Asian markets mixed as rally fizzles, oil hit by Suez ship news

Published: 03:10 PM, 29 Mar, 2021
Asian markets mixed as rally fizzles, oil hit by Suez ship news
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Asian markets were mixed Monday as traders struggled to maintain a morning rally following a record-breaking lead from Wall Street, while oil prices dropped on news of progress in shifting a cargo ship blocking the Suez Canal.

A below forecast reading on US prices on Friday provided support as it eased fears that inflation caused by an expected strong global rebound will force central banks to wind back their ultra-loose monetary policies or hike interest rates.

The week ahead will provide plenty for traders to get their teeth into including the release of key US jobs data for March and figures on manufacturing activity around the world. Joe Biden is also tipped to soon unveil the next leg of his economic recovery plan targeting infrastructure, which some suggest could come in around $3 trillion. That comes just as his recently passed $1.9 trillion stimulus begins to kick in.

Still, that is causing some concern as the bill for this will likely be paid for by higher taxes, while there is also a worry that it will add to upward pressure on prices. US Treasury bond yields -- a guide to future interest rates -- are already sitting around one-year highs.

John Bilton, at JP Morgan Asset Management, said: "Inflation remains a persistent concern for investors. We expect headline inflation to be volatile in the second and third quarters, with the potential for some sticker shock as annualised base effects generate optically elevated year-on-year readings.

"However, we believe that many of the secular disinflationary forces -- globalisation, technology adoption, etcetera -- continue to anchor core inflation so that even allowing for huge policy stimulus, inflation rates should remain contained in 2021."

'Double-edged sword'

Wall Street's three main indexes finished Friday on a strong note, with the Dow and S&P 500 ending at all-time highs. In Asia, Tokyo, Shanghai, Singapore, Taipei, Manila, Bangkok and Wellington all rose and Hong Kong was marginally higher, but Seoul and Jakarta reversed morning gains to sit lower. Sydney was also weighed by news that Brisbane had been put into a three-day lockdown.

London edged down, while Paris and Frankfurt were slightly higher. Optimism was also being supported by the success of vaccine rollouts in the United States and Britain, where infection rates are also slowing and officials move to ease some lockdown measures.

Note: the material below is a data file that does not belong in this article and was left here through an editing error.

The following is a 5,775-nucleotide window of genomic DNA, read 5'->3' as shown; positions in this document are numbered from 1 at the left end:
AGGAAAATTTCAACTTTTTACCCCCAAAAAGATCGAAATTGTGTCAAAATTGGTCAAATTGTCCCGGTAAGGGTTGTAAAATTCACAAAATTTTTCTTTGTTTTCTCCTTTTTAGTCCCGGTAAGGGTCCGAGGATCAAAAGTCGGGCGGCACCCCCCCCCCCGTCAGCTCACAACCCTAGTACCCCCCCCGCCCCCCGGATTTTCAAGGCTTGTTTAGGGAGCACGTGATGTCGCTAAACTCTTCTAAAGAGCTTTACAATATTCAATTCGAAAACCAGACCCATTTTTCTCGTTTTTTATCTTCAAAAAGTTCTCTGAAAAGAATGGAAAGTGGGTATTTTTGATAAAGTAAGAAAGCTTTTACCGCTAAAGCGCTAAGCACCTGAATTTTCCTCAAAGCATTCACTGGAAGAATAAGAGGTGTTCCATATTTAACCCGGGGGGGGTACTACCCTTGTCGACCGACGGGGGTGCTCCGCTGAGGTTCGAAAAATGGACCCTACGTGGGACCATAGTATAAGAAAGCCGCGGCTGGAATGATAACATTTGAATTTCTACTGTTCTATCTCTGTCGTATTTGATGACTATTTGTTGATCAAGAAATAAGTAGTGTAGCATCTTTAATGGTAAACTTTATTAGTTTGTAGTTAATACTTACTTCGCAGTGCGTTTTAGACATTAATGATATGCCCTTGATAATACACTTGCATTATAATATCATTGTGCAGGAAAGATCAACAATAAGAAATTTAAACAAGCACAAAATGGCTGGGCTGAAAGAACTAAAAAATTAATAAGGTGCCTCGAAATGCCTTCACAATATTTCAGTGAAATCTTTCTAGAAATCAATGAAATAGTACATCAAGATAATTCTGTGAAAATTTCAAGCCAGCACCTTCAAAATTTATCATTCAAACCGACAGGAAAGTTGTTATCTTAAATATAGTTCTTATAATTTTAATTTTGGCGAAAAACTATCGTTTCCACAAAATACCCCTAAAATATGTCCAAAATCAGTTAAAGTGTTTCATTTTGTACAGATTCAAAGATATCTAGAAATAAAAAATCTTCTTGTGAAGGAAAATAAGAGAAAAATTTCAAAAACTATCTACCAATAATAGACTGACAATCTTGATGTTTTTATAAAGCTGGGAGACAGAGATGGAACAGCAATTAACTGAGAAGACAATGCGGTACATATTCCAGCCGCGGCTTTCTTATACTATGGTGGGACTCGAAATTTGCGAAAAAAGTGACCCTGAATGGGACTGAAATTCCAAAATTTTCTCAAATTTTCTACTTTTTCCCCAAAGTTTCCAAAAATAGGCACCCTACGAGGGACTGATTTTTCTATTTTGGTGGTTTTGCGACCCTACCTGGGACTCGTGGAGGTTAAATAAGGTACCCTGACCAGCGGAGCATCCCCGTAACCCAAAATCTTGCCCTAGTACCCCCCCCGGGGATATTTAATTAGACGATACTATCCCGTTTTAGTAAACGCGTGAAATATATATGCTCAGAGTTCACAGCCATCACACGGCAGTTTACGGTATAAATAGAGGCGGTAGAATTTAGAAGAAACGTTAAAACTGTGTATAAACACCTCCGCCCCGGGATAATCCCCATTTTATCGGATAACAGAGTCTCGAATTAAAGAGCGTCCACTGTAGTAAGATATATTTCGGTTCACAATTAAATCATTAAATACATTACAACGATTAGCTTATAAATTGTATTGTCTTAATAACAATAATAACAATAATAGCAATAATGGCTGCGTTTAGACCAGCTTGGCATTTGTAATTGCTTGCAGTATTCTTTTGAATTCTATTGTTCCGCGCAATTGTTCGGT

Even European markets were buoyant, despite the continent's stuttering inoculation drive and rising infections, thanks to some forecast-beating economic data.

But Axi strategist Stephen Innes said this week's data releases would be crucial to driving further gains. "Given there is so much optimism in the economic reopening narrative baked into the price, it's hugely important this week's financial data, at minimum, meets expectations to maintain this ship on an even keel," he said in a note.

"But this could be a double-edged sword for pockets of the market as the combination of stimulus and robust data support equity prices. However, tech faces some challenges if the 'risk-on' signal manifests into higher real yields."

Both main oil contracts tumbled after salvage teams were said to have had success in partially moving a megaship which has blocked the Suez Canal for almost a week.

Maritime services provider Inchcape's tweet that the Ever Given had been refloated in the early morning means one of the most important routes for global trade and crude shipments can reopen. However, owners of the vessel told AFP it "has turned" but had yet to be refloated.

Still, Suez Canal Authority chief Osama Rabie said the process of refloating the ship had begun, "with success".

China-US relations were back on the radar after Biden's trade negotiator said the United States was not yet ready to lift Donald Trump's tariffs on Chinese imports, but could be open to talks with Beijing.

Trade Representative Katherine Tai told The Wall Street Journal she understood the levies were hitting some American companies and consumers, but they can also protect businesses.

Categories : Business

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